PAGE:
UCL History Middle East Travel Fund supports PhD research trip to Cyprus

19 July 2019

We spoke to PhD student Beatrice Pestarino about her recent research trip to Cyprus, which was funded by the Middle East Travel Fund.

cyprus research trip

Tell us a little bit about your PhD and research topic?

My research aims to reconstruct the political-administrative system of the Cypriot city-kingdoms during the classical period. It is mainly based on the analysis of inscriptions written in different languages: Cypriot Greek and a local language called ‘Eteocypriot’, written with a peculiar syllabary developed on the island, Greek and Phoenician. Most of them are epitaphs or decrees which concern magistrates, members of local elites, who played significant roles in the city-states. I compare the data obtained from these inscriptions with information coming from literary sources and archaeological reports.

Why did you decide to research this topic?

My interest in Cyprus is long-standing. During my MA I in Pisa, I took part in an archaeological excavation in Cilicia, in Turkey. This experience increased my interest in the ‘periphery’ of the Greek world. Following the suggestion of my MA supervisor, I started to read about ancient Cyprus. The island showed such an overlap of different cultures which immediately fascinated me. This laid the foundations of my MA dissertation which concerned multilingualism and multiculturalism in Cyprus during the archaic and classical periods. When I was writing my MA dissertation, I realised that a complete study on the political-administrative system of the Cypriot-states was lacking and I thought that it would have been a good topic for a PHD research.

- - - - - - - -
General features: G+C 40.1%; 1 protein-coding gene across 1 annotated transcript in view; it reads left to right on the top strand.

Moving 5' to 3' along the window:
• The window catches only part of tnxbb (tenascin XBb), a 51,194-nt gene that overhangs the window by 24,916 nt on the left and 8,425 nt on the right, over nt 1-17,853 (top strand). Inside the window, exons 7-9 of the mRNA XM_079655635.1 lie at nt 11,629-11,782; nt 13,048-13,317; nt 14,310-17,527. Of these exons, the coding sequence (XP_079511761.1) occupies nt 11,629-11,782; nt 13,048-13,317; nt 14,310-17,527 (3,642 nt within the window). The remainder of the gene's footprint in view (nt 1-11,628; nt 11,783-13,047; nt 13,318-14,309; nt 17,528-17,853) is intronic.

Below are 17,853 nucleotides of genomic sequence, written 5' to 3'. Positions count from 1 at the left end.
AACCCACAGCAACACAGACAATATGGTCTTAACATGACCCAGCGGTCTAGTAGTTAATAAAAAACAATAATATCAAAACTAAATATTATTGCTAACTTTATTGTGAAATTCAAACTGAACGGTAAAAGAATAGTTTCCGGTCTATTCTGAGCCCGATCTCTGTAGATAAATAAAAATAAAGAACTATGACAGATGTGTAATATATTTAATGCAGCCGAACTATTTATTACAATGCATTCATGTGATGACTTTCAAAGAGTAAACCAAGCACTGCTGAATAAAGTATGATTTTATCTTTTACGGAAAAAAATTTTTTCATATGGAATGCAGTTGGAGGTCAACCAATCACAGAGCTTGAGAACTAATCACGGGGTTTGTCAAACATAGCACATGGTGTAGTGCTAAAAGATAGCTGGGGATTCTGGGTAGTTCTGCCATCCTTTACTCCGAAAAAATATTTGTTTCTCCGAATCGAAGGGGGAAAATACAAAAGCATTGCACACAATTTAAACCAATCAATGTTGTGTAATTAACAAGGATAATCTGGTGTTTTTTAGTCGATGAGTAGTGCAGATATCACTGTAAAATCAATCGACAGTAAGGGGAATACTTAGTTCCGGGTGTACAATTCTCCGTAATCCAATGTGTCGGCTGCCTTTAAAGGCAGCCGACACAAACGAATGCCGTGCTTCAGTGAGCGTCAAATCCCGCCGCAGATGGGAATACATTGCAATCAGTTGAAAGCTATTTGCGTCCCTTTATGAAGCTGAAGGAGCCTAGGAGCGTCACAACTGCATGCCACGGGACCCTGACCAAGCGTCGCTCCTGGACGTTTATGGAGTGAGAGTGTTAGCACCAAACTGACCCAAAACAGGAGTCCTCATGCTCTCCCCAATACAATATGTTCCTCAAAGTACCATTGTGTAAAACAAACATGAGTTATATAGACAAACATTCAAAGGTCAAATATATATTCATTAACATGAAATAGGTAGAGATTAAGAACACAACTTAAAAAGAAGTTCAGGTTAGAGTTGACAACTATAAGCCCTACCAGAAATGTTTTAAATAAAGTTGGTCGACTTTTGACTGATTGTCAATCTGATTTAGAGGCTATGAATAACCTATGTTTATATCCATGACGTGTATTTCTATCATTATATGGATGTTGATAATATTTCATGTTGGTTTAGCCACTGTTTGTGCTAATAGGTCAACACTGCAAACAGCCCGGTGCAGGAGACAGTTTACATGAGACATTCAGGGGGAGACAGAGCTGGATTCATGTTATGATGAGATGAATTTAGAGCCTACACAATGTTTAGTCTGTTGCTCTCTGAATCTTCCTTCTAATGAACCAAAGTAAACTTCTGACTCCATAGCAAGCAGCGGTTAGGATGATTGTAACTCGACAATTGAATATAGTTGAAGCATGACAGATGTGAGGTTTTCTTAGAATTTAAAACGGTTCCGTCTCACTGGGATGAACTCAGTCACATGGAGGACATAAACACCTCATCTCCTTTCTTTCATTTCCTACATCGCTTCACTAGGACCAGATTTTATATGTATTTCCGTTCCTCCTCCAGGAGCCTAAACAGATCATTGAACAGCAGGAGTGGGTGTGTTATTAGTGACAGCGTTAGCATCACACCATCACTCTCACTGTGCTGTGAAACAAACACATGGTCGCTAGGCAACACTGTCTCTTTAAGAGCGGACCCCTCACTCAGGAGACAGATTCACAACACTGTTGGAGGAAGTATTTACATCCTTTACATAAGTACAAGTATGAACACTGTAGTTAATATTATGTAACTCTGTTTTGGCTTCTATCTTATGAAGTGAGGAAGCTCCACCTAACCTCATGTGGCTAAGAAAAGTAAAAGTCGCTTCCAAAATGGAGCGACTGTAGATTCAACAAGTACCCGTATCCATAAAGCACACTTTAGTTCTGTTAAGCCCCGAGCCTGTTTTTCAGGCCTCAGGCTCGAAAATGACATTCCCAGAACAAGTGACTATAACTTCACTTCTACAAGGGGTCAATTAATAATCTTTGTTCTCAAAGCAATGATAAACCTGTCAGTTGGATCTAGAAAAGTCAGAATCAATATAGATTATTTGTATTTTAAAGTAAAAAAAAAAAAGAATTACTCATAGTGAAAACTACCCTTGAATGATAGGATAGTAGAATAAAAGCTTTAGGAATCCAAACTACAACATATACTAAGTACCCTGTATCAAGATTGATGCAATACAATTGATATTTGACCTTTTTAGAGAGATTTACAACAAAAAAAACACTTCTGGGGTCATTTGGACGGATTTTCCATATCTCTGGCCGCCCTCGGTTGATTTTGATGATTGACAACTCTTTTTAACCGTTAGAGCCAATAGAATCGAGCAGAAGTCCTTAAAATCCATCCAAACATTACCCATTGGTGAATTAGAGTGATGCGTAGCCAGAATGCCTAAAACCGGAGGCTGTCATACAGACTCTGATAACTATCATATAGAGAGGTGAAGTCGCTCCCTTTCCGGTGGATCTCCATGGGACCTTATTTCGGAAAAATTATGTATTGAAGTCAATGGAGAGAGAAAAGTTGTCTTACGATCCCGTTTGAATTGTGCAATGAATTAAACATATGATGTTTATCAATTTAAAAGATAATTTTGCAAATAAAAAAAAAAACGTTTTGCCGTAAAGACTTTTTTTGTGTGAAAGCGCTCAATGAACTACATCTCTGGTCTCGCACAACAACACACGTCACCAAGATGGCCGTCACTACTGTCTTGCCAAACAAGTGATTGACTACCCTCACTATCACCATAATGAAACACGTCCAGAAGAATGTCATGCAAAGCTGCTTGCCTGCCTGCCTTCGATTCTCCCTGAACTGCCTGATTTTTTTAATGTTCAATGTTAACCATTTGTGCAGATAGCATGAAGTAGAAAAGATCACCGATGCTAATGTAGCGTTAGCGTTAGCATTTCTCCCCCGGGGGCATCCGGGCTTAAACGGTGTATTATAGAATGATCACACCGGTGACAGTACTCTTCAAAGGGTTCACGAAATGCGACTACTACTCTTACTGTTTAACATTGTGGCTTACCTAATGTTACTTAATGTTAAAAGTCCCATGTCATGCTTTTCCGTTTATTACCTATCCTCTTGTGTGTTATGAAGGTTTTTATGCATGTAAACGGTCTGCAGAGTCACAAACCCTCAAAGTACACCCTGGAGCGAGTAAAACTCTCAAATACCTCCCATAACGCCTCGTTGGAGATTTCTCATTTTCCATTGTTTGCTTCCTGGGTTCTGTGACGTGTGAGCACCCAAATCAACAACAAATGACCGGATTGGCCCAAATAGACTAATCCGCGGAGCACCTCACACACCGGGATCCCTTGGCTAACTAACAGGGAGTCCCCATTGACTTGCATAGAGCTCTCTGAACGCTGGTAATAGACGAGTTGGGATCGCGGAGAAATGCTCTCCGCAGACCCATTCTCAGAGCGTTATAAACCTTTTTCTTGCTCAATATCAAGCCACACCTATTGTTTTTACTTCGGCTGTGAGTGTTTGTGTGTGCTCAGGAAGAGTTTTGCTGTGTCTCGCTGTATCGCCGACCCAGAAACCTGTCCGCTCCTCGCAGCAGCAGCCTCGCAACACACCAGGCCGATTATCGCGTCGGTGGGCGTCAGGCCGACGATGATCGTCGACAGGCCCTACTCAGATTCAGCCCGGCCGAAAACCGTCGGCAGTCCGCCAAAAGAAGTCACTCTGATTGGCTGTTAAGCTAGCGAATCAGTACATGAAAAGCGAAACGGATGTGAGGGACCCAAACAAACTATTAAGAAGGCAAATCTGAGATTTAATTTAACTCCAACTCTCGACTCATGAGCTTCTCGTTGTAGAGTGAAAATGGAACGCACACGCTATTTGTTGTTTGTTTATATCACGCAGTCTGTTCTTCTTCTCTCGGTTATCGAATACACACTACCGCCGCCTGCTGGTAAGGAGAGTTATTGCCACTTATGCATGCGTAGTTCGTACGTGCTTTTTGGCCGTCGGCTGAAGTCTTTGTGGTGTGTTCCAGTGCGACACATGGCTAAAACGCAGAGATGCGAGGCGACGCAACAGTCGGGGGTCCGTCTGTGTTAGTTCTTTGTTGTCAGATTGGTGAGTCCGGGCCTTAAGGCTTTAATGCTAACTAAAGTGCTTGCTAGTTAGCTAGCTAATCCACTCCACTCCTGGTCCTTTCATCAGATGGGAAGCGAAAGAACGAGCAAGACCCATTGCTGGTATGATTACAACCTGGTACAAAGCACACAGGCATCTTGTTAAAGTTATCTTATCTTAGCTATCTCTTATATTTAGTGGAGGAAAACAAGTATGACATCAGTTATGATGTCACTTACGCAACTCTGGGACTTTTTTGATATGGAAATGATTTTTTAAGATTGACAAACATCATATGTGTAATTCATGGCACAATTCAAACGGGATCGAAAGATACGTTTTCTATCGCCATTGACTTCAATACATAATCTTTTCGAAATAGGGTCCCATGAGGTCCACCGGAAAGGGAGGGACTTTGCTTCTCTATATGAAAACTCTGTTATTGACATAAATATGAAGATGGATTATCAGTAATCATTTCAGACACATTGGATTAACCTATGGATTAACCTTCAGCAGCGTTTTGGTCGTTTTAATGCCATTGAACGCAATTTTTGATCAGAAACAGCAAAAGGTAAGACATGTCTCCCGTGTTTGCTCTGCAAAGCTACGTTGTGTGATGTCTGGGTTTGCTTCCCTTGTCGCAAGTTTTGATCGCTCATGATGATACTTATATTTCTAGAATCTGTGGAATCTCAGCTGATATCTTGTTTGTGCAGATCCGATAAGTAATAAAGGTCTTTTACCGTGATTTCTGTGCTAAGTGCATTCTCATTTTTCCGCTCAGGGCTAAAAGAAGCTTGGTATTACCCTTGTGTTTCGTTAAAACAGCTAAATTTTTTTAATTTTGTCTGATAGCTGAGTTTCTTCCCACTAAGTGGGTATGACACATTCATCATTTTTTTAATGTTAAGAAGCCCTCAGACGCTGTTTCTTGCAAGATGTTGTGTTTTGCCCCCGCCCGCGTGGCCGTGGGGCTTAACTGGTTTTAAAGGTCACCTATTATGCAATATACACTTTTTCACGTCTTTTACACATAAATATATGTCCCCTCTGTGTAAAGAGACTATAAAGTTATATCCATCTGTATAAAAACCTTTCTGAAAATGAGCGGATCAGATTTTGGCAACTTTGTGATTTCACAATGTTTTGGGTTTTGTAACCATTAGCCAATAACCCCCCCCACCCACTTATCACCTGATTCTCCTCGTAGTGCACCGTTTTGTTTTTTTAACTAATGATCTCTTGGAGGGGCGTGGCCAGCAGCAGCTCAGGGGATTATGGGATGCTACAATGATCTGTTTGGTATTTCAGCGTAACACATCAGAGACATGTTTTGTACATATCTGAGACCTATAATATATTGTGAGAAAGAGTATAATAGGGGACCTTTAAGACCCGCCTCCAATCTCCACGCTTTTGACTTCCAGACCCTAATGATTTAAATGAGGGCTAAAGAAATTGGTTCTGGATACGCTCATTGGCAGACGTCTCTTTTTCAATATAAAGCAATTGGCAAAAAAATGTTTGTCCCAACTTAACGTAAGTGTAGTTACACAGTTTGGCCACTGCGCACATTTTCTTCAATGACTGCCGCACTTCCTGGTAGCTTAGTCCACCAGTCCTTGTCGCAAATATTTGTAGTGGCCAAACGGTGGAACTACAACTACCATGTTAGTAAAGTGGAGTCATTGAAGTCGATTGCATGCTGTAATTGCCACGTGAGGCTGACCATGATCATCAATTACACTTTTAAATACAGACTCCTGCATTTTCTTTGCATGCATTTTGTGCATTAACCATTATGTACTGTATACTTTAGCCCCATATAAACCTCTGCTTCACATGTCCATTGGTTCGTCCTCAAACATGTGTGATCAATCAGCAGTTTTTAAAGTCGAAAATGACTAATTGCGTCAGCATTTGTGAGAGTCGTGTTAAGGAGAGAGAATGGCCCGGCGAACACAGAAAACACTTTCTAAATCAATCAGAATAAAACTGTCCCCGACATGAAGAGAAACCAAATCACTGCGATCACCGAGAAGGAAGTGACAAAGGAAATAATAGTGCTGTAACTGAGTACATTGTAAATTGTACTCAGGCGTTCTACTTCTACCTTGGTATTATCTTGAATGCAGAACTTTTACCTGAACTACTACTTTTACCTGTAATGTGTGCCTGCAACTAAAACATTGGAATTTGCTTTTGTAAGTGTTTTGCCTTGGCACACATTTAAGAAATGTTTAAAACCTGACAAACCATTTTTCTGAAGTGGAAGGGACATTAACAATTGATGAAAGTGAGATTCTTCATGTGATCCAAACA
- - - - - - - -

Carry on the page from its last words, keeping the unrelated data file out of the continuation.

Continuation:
Why was your trip to Cyrpus so important for this topic and what will the impact be on your research?

My trip to Cyprus has been fundamental to complete my PhD thesis. On the island, I saw in person several inscriptions that I had previously studied in books and epigraphic corpora; this allowed me to confirm or change my own interpretation of these texts which are the base of my research. Thanks to the kind permission of the ‘Department of Antiquities of Cyprus’, I studied and pictured these inscriptions in museums which currently are not open to the public. The staff of the museums of Paphos, Kouklia and Kition, who have prepared part of the material I was looking for in advance, warmly welcomed me. I have also visited several archaeological sites all over the island and conducted a small survey looking for the hypogeum sanctuary of Apollo Hyliates and for the Hellenikà Necropolis in Paphos. This gave me the opportunity to better understand the geographical location of the city-states clarifying which resources were related to their territories – such as copper mines or woods. It helped to have a deeper meaning of their communication ways – internal routs and harbours – and of the political and economic relationships among them. These data must be taken into account also when interpreting the content of the inscriptions which may not prescind their geographical context and place of discovery.

How did the UCL PGR Research Fund support your trip?

Thanks to the Middle East Travel Grant, I have been able to fly to Cyprus and to conduct my research there. I used the grant to pay for the flight tickets, for part of the accommodation, for renting a car, for the rental car insurance and for the fuel. The UCL History department also contributed with a research grant to pay for other smaller expenses along with the Royal Historical Society.

Looking forward, what are the next steps for your research?

I am looking to conclude a chapter I am working on which is about the administration of the harbour and the territory of the city-states. Thanks to the information I obtained during my research trip, I have confirmed my own interpretation of some inscriptions and I hope to write the general conclusions of my thesis by November/December. Looking forward, I would like to pursue my career in academia, possibly continuing to study the political-administrative history of ancient Cyprus.



cyprus research trip


Pictures are taken and published with the kind permission of the department of antiquities of Cyprus.